Given the athlete's impending return to sport, agility and sport-specific drills should be emphasized that involve quick direction changes and technique training, respectively. Trunk stabilization exercises should become more challenging by incorporating transverse plane motions and asymmetrical postures. With the emphasis remaining on functional movement patterns, eccentric hamstring strengthening should be progressed toward end range of motion with appropriate increases in resistance (eg, supine single limb chair-bridge, single limb balance windmill touches with dumbbells, lunge walk with trunk rotation opposite hand dumbbell toe touch and T lift). Incorporating sport-specific movements that involve a variety of head and trunk postures, as well as quick changes in those postures is encouraged.
as in the pervius stage this should be done pain free if pain increases go back to stage 2
this stage usaully last4 weeks Phase IV return to full strength + coomplete
muscle imblance and posutre correction rebiulding cycling endurance/return to competition Phase IIV Ultrasonic waves (sound waves of a high frequency) are produced by means of mechanical vibration of the metal treatment head of the ultrasound machine. The treatment head is then moved over the surface of the skin in the region of the injury. When sound waves come into contact with air it causes a dissipation of the waves, and so a special ultrasound gel is placed on the skin to ensure maximal contact between the treatment head and the surface of the skin.
oneof the greatest proposed benefits of ultrasound therapy is that it is thought to reduce the healing time of certain soft tissue injuries.
Ultrasound is thought to accelerate the normal resolution time of the inflammatory process by attracting more mast cells to the site of injury. This may cause an increase in blood flow which can be beneficial in the sub-acute phase of tissue injury. As blood flow may be increased it is not advised to use ultrasound immediately after injury.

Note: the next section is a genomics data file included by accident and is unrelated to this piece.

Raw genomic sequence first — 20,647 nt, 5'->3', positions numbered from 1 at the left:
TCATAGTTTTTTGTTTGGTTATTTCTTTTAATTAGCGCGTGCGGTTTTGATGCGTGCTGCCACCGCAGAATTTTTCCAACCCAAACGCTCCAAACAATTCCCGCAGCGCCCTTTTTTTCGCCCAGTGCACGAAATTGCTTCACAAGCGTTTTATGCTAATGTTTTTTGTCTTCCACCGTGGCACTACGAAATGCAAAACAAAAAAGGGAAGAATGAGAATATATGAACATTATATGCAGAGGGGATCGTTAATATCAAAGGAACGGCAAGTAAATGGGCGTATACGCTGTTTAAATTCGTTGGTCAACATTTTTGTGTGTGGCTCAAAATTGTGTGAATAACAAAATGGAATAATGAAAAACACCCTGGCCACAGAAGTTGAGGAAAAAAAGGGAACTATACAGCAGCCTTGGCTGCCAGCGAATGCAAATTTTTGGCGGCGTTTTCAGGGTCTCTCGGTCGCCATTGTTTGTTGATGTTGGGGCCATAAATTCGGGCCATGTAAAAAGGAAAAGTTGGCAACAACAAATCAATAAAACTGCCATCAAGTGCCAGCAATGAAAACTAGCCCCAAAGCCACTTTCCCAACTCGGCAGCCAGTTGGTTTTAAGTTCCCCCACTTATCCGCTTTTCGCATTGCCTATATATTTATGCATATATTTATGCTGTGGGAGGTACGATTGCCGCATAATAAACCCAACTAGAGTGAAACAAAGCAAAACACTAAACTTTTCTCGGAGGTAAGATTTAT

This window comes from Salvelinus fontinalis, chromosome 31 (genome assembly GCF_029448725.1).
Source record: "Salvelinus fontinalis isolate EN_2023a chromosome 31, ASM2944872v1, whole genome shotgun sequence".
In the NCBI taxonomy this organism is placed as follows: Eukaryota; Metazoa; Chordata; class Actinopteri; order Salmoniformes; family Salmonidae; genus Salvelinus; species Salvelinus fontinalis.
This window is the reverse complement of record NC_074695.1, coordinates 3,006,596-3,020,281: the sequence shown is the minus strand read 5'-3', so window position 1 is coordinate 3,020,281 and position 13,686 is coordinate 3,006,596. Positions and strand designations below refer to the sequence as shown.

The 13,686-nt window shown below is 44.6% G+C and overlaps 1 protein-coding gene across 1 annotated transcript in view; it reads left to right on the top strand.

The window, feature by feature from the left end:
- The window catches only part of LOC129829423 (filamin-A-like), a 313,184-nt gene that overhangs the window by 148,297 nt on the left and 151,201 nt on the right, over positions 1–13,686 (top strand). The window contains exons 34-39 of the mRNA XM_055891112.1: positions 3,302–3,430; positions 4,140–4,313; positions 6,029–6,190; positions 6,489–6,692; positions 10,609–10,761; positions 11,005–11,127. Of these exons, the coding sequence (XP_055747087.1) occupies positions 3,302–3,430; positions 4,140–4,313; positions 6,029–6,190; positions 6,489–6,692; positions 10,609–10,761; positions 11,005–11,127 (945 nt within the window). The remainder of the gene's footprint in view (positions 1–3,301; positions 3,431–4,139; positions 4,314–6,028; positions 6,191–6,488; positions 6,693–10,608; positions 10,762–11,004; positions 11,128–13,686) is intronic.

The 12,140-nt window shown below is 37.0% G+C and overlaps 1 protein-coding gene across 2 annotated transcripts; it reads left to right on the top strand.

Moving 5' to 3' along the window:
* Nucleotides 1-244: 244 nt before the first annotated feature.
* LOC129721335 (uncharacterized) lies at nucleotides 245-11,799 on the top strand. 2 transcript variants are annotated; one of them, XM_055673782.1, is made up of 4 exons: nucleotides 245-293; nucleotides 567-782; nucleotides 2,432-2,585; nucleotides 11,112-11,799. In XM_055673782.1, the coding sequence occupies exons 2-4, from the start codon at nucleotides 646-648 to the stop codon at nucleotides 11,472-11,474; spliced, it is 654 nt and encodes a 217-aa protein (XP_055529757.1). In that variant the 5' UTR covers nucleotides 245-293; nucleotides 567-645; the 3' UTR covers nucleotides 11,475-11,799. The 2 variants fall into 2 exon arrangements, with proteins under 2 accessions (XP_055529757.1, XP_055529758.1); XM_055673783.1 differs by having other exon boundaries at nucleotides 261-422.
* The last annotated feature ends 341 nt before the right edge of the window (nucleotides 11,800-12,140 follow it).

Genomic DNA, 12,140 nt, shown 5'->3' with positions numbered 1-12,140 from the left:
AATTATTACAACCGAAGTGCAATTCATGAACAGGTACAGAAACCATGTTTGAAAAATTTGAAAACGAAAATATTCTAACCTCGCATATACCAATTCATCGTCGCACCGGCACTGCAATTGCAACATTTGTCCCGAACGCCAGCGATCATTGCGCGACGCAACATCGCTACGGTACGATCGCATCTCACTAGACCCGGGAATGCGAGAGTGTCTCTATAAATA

Ultrasound may also stimulate the production of more collagen- the main protein component in soft tissue such as tendons and ligaments. Hence ultrasound may accelerate the the proliferative phase of tissue healing.
Ultrasound is thought to improve the extensibility of mature collagen and so can have a positive effect to on fibrous scar tissue which may form after an injury. Return to Sport Criteria athletes be cleared to return to unrestricted sporting activities once full range of motion, strength, and functional abilities (eg, jumping, running, cutting) can be performed without complaints of pain or stiffness. When assessing strength, the athlete should be able to complete 4 consecutive pain-free repetitions of maximum effort manual strength test in each prone knee flexion position (90° and 15°). If possible, isokinetic strength testing should also be performed under both concentric and eccentric action conditions. Less than a 5% bilateral deficit should exist in the ratio of eccentric hamstring strength (30°/s) to concentric quadriceps strength In addition, the knee flexion angle at which peak concentric knee flexion torque occurs should be similar between limbs.and riding YOGA a very helpfull tool This phase injury should be close to 100% pain free and fully have a full range of motion, sprinting and explosive acceleration movements should be done with great care in a controlled environment. This phase is used to make sure the athlete won’t reinjure themselves when they take the step up to increasing riding time and subsequently again racing and prepare their body for their return to training. Athlete will have met Return to Sport Criteria there will be a focus on strength, agility, flexibility and of the bike condition.
Riding will stay at less than 45 minutes only two times a week at the max. The intensity of the strength and agility exercise will be at very high aerobic intensity. Weight lifting at a gym with a verity of different lifts and exercises work every muscle in the body with little rest between sets 1min-2mins max amount of rest with every exercise at 3 sets of 10reps for some exercises and ranging to 20-30reps for others at a very low weight or body weight only exercises. Core strength is huge in this stage. Gym strength work is done 3 times weekly. Agility 2 times weekly and yoga once a week.
before every strength work a 30 minute moblization warm up must be done